Up until quite recently, the pine beetle epidemic in Colorado was limited to a five county area along the Continental Divide. However, recent forest surveys indicate that the beetle has crossed the Divide and is moving eastward. The Forest Service’s annual surveys that are produced by ’stitching’ together aerial photographs have enabled the forest service to view the rapid acceleration of the beetles’ northeasterly march. Once restricted to high country hamlets like Breckenridge, Fraser and Steamboat Springs, the hungry beetles are quickly moving into the foothills and front range near Denver, Boulder and Fort Collins. According to Kyle Patterson at Rocky Mountain National Park, the pine beetles have reached “epic proportions.”
Although the beetle is a full-time resident of the temperate coniferous forests of the Rocky Mountains, their numbers have grown exponentially in the last ten years, fed by a ‘perfect storm’ of contributing factors, including a steady pattern of rising temperatures.
In the past, extreme cold temperatures at higher altitudes have significantly reduced beetle populations. But, ever since the most recent outbreak began in the mid-1990s, extreme cold periods in the Rockies have not been extreme enough. For freezing temperatures to affect a large number of larvae during the middle of winter, temperatures of at least 30 degrees below zero must be sustained for at least five days.
Locals have come to accept that, for the most part, the beetle cannot be stopped. The good news is that folks in the mountain towns of Colorado are not willing to simply let the beetles win. Facing daily changes to their familiar green landscapes, and dealing with the potential of catastrophic wildfire, large-scale erosion leading to watershed quality problems, and loss of tourism dollars, communities in Colorado are forming innovative, multilevel collaborative partnerships to come up with new ideas and plans of action for an epidemic that knows no political boundaries.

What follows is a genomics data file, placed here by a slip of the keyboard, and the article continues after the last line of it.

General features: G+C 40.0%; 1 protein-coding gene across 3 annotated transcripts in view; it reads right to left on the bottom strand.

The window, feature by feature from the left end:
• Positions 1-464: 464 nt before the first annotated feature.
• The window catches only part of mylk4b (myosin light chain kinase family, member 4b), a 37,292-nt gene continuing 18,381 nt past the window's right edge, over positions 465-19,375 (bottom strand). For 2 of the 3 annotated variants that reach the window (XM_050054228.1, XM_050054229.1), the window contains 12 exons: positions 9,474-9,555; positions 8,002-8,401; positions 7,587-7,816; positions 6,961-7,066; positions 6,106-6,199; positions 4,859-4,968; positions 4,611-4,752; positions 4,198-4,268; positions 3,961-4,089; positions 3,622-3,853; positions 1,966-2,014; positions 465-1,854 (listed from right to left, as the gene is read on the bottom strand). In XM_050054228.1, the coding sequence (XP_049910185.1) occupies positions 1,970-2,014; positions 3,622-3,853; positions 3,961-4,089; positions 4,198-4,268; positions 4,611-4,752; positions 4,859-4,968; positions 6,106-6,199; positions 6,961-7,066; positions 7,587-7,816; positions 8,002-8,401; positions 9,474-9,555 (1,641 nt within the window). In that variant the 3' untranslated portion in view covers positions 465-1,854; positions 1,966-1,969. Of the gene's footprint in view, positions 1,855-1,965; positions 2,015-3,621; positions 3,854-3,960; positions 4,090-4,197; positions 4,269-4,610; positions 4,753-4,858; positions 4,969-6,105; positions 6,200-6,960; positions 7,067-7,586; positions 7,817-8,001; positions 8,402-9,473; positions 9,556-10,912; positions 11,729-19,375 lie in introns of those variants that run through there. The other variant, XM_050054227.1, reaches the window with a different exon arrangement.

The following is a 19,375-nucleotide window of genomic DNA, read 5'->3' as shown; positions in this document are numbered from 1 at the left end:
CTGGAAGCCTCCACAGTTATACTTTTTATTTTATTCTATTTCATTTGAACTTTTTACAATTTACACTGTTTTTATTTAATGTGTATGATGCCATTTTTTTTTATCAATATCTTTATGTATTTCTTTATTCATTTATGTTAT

The biggest obstacle for community organizations is not political will, it is the significant resources required for the large-scale thinning of at-risk areas. Currently, the average price of thinning one acre of forests in Summit County, CO is about $2000. Limited funding obviously means that not every acre can be treated. The reason for the high cost of forest thinning is that there is no market for the beetle-kill wood.
“There’s simply not enough public money to thin the forests. The only way to do this is to find some way to add value to this material. With small-diameter lodgepole pine, there aren’t a lot of options.”